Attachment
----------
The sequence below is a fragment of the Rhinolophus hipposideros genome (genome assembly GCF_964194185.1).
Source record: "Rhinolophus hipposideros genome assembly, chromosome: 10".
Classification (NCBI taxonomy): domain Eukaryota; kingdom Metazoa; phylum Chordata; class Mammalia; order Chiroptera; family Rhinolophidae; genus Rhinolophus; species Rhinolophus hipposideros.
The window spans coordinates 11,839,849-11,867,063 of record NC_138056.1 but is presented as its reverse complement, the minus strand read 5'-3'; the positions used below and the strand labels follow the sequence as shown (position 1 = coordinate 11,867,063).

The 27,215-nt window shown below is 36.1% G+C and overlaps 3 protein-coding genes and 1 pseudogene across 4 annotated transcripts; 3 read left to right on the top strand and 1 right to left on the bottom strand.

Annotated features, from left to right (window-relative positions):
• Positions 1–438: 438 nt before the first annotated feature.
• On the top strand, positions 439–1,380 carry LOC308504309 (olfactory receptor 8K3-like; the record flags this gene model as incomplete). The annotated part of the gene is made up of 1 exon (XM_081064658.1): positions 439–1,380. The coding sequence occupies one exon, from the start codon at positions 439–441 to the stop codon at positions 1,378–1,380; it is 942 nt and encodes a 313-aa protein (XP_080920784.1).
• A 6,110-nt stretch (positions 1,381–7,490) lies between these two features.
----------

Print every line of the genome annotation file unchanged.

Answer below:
The sequence below is a fragment of the Rhinolophus hipposideros genome (genome assembly GCF_964194185.1).
Source record: "Rhinolophus hipposideros genome assembly, chromosome: 10".
Classification (NCBI taxonomy): domain Eukaryota; kingdom Metazoa; phylum Chordata; class Mammalia; order Chiroptera; family Rhinolophidae; genus Rhinolophus; species Rhinolophus hipposideros.
The window spans coordinates 11,839,849-11,867,063 of record NC_138056.1 but is presented as its reverse complement, the minus strand read 5'-3'; the positions used below and the strand labels follow the sequence as shown (position 1 = coordinate 11,867,063).

The 27,215-nt window shown below is 36.1% G+C and overlaps 3 protein-coding genes and 1 pseudogene across 4 annotated transcripts; 3 read left to right on the top strand and 1 right to left on the bottom strand.

Annotated features, from left to right (window-relative positions):
• Positions 1–438: 438 nt before the first annotated feature.
• On the top strand, positions 439–1,380 carry LOC308504309 (olfactory receptor 8K3-like; the record flags this gene model as incomplete). The annotated part of the gene is made up of 1 exon (XM_081064658.1): positions 439–1,380. The coding sequence occupies one exon, from the start codon at positions 439–441 to the stop codon at positions 1,378–1,380; it is 942 nt and encodes a 313-aa protein (XP_080920784.1).
• A 6,110-nt stretch (positions 1,381–7,490) lies between these two features.